“¿ Created Equal?” is a 2004 photograph by J.D.
Dragan, featuring an African Puerto Rican man, Marco Diaz, in
handcuffs, an American flag draped over one arm. The image was
featured at the Erotic Arts Fair and conveys the powerful theme of a
gay man of color whose virility and sexual consciousness are
shackled by societal oppression.
The Tom of Finland Foundation, a 20-year-old
organization dedicated to preserving and promoting erotic art, held
its fourth annual art fair at the LGBT Community Center this past
weekend. The exhibition of the work of 40 artists transformed the
ground floor meeting hall of the Center into a panorama of
tumescent, uncircumcised penises and hirsute lumberjacks exposing
their furry posteriors.
“This is more bear art than anything else,” said one
visitor, referring to the gay subculture of men who define
themselves as bears and whose erotic fixations center on beards,
body hair, and, shall we say, the middle-age spread.
The visitor had perhaps not made it through the
In addition to depictions of bears, there were also
sketches and paintings glorifying young male bodies – the Greek
Adonis archetype; photographic studies of the male nude as body
builder, athlete, and “twink;” raunchy illustrations detailing
multiple sex acts; collages of images torn from hard-core skin mags;
and three-dimensional sculptures made of wood.
This kind of art recently took a step up the art
industry’s ladder, from pornography to high art, with the acceptance
of six Tom of Finland drawings into the Museum of Modern Art’s
Touko Laaksonen, who died in 1991, was an artist who
drew homoerotic images under the pseudonym Tom of Finland. The style
and themes of his drawings became world famous for their expression
of a fantasy sex world built around square-jawed blue collar and
military men. Initially, Laaksonen founded the Tom of Finland
organization with a Canadian, Durk Dehner, its current director, in
order to ensure an archive for his artistic work. However, with the
devastation wrought by AIDS in the erotic art community, the Tom of
Finland Foundation extended its mission to encompass preservation of
all erotic art. The permanent collection now includes over 1,500
original Tom of Finland works, and 1,500 works by other artists. The
archive contains more than 500,000 images, documents and
memorabilia, comprising the world’s largest collection of erotic
The foundation hosts an annual “Erotic Art Weekend”
as a public program to further its mission.
Artists came from across the country and around the
world to display and sell their creations, including artists from
Canada, France, and Israel.
Toronto-based photographer Dale Bolivar showed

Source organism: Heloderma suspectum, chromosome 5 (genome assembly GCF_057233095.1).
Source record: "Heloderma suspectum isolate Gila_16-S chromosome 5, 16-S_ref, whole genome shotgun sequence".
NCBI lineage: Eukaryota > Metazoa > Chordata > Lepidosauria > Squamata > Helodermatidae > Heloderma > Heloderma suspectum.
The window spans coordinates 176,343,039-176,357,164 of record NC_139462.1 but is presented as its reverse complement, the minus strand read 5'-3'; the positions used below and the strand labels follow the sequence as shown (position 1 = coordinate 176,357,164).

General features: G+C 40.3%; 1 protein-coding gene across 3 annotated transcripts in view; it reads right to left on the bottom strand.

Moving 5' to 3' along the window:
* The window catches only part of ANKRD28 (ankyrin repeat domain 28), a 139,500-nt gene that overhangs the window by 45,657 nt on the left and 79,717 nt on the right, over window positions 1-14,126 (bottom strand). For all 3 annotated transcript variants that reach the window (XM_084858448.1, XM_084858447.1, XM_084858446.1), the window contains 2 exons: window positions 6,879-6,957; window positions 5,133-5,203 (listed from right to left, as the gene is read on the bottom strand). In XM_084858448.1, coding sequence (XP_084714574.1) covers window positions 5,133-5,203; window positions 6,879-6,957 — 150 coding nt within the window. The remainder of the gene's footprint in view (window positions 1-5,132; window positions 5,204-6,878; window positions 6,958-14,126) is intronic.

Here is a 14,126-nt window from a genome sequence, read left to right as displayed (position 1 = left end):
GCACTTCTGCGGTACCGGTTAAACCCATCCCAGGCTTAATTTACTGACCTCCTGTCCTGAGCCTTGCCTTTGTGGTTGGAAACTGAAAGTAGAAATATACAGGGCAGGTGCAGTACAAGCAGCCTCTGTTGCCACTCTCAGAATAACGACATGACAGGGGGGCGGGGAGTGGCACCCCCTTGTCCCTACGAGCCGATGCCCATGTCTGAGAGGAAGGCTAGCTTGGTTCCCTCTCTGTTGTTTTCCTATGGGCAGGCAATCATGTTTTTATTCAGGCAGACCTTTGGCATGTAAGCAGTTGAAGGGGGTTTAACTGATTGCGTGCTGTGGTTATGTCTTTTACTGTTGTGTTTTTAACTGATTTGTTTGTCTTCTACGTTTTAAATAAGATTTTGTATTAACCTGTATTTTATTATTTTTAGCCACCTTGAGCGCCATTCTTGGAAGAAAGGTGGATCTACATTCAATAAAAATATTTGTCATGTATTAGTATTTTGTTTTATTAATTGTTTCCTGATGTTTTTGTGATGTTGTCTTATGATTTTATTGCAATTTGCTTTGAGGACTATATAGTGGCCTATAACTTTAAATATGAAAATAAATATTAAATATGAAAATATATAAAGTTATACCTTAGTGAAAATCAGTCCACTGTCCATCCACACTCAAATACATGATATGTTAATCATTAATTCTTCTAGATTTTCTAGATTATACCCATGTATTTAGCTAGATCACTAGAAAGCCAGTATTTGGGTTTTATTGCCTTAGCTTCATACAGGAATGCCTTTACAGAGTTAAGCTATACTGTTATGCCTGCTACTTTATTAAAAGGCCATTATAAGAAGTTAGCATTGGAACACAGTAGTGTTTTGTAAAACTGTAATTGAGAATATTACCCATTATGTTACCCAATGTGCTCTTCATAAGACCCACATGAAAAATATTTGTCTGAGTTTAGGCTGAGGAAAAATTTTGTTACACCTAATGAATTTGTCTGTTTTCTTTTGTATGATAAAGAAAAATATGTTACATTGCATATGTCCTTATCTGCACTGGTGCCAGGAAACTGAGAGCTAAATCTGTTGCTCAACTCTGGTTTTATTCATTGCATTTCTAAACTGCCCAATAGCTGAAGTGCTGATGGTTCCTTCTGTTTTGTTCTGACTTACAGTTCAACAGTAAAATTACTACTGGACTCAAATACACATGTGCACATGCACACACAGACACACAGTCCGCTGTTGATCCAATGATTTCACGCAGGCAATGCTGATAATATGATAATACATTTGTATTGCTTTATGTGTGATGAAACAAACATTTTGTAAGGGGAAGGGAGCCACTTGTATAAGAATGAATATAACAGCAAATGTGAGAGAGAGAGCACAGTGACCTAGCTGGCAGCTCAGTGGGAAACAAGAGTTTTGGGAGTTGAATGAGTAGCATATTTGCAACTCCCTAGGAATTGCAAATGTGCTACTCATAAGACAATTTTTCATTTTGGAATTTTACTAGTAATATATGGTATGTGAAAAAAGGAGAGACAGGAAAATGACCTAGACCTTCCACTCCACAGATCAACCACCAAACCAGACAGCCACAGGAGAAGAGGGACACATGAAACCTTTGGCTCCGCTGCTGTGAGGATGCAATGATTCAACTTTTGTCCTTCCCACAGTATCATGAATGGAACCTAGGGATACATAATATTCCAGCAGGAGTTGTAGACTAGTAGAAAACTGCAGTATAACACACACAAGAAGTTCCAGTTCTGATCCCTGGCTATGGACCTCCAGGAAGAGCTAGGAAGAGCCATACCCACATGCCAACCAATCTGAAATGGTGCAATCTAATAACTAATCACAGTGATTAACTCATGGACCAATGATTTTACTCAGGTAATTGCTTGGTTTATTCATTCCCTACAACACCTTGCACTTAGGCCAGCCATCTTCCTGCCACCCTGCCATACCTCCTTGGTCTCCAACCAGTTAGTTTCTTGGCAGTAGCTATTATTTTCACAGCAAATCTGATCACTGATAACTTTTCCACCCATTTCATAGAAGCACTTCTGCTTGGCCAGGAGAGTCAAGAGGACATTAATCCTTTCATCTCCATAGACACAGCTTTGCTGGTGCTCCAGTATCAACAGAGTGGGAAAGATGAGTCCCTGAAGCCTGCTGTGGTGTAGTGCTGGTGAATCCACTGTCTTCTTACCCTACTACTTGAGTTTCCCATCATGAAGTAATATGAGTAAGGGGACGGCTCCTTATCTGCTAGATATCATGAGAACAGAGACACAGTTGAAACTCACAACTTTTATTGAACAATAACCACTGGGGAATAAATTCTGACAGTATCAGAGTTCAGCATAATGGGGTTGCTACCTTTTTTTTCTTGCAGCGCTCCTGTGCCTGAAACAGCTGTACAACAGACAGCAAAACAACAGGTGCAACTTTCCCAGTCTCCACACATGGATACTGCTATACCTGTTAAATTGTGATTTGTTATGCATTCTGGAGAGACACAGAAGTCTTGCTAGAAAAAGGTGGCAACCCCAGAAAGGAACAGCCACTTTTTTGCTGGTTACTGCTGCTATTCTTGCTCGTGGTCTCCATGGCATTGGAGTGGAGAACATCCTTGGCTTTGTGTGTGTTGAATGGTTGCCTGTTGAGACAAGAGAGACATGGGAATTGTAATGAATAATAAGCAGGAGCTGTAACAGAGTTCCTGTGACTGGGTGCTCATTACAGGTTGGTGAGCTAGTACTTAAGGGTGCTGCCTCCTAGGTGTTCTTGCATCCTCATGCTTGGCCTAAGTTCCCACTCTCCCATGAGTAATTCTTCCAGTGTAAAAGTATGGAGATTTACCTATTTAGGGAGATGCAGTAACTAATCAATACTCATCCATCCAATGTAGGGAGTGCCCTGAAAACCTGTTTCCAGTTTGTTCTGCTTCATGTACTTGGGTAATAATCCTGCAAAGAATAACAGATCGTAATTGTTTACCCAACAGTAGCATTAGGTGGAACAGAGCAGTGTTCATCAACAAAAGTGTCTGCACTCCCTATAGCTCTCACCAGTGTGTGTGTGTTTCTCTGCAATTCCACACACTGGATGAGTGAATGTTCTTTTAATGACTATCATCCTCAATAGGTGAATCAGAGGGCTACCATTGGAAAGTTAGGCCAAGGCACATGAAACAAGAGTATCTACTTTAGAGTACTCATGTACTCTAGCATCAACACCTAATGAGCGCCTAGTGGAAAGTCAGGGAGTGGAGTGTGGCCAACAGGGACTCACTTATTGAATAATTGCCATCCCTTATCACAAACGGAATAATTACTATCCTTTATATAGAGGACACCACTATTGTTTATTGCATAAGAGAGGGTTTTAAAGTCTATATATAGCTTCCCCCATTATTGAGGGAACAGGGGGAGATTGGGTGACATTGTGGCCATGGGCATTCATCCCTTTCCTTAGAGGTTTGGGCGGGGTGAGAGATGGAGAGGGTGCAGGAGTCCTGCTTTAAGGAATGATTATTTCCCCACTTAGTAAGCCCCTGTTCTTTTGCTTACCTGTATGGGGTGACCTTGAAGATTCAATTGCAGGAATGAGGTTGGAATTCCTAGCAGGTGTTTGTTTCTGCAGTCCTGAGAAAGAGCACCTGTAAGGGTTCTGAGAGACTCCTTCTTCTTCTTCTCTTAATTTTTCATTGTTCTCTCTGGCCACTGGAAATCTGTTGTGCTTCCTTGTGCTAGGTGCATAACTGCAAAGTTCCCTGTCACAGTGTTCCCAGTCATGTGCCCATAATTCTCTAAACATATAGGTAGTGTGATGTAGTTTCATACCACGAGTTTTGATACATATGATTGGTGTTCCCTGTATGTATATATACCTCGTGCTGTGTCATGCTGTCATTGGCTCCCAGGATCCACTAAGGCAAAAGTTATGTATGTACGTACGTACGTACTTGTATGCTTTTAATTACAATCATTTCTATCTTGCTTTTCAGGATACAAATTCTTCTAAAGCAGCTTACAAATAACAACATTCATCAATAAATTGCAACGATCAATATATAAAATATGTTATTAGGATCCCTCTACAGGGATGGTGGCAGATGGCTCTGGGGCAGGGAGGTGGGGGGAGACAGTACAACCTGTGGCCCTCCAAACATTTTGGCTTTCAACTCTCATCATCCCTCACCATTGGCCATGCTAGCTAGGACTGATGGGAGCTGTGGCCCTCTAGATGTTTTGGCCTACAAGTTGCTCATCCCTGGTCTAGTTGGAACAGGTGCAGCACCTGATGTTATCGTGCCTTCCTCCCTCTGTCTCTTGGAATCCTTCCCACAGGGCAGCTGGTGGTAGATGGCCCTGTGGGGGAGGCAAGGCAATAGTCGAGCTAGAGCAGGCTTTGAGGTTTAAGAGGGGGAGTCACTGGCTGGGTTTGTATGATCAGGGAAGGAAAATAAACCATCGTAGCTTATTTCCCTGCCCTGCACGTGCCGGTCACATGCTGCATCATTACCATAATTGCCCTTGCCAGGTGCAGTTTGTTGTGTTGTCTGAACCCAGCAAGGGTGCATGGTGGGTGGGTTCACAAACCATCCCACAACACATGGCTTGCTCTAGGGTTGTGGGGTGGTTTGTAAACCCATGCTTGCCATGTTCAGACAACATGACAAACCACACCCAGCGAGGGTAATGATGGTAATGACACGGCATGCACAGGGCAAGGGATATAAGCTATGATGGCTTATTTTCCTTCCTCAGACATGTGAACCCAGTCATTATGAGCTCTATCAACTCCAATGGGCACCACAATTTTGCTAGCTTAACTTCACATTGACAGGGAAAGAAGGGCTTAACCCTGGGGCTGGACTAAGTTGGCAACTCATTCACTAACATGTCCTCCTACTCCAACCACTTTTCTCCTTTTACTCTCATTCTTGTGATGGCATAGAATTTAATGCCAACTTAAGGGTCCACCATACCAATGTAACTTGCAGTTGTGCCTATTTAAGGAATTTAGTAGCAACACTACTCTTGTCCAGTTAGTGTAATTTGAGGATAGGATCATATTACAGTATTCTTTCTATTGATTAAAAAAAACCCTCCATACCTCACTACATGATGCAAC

figurative photographs of single models, to which he had added
neon-bright outlines and patterned overlays. His style is notable
for its aesthetic appeal, in part due to the fact that Bolivar
produces series of images on individual models that allow for a
extensive studies of each man’s body and expressions.
The illustrator Belasco, widely described as the
modern-day Tom of Finland, creates graphic comic books of African
American men bonding in not only homoerotic, but also racial
solidarity. One strip in the collection “Brothers of New Essex: Afro
Erotic Adventures” depicts a black man, exhausted by a day of
racialized office politics, coming home to sex and comfort with his
Photographer JD Dragan of Philadelphia sold classic
black and white prints of black male nudes. His work is strongly
reminiscent of Robert Mapplethorpe’s, but also of the African
American artists Lyle Ashton and Thomas Allen Harris, whose nude
self-portraits in the early 1990s destabilized the racist reading of
Mapplethorpe’s mode of visual representation.
“Whether the image is classically reminiscent of
another era or brashly modern in execution, I want the viewer to
gain entry into what lies behind the eyes of the man,” said Dragan
in an artist’s statement. “My ongoing challenge is to capture a male
nude in a fashion that is not objectified.”
Another strong standout at this year’s fair was the
work of New Jersey-based artist Will Hübscher. Starting with black
and white photographs, some of them vintage, Hübscher adds color,
texture and dimension. The artist showed erotic images of unexpected
subjects, such as the portrait “Femme Arabe avec la Yachmak,” a
portrait in gray and yellow of a woman in an Islamic burka, whose
breasts are exposed. “It was a tourist photo from 1920 that I
found,” said Hübscher. He reproduced the exposed
breast several times in his piece, making a strong statement about
sexual curiosity and what lies beneath.
The fair also included a corner where live nude
models posed while artists sketched away.
Late in the day on Sunday, with collectors making
last minute purchases, an organizer stood positioning a pair of
models so that their penises overlapped just so. A photographer
moved in close to capture the moment. “Please don’t stand in front
of the models,” said the organizer. “It makes them nervous and they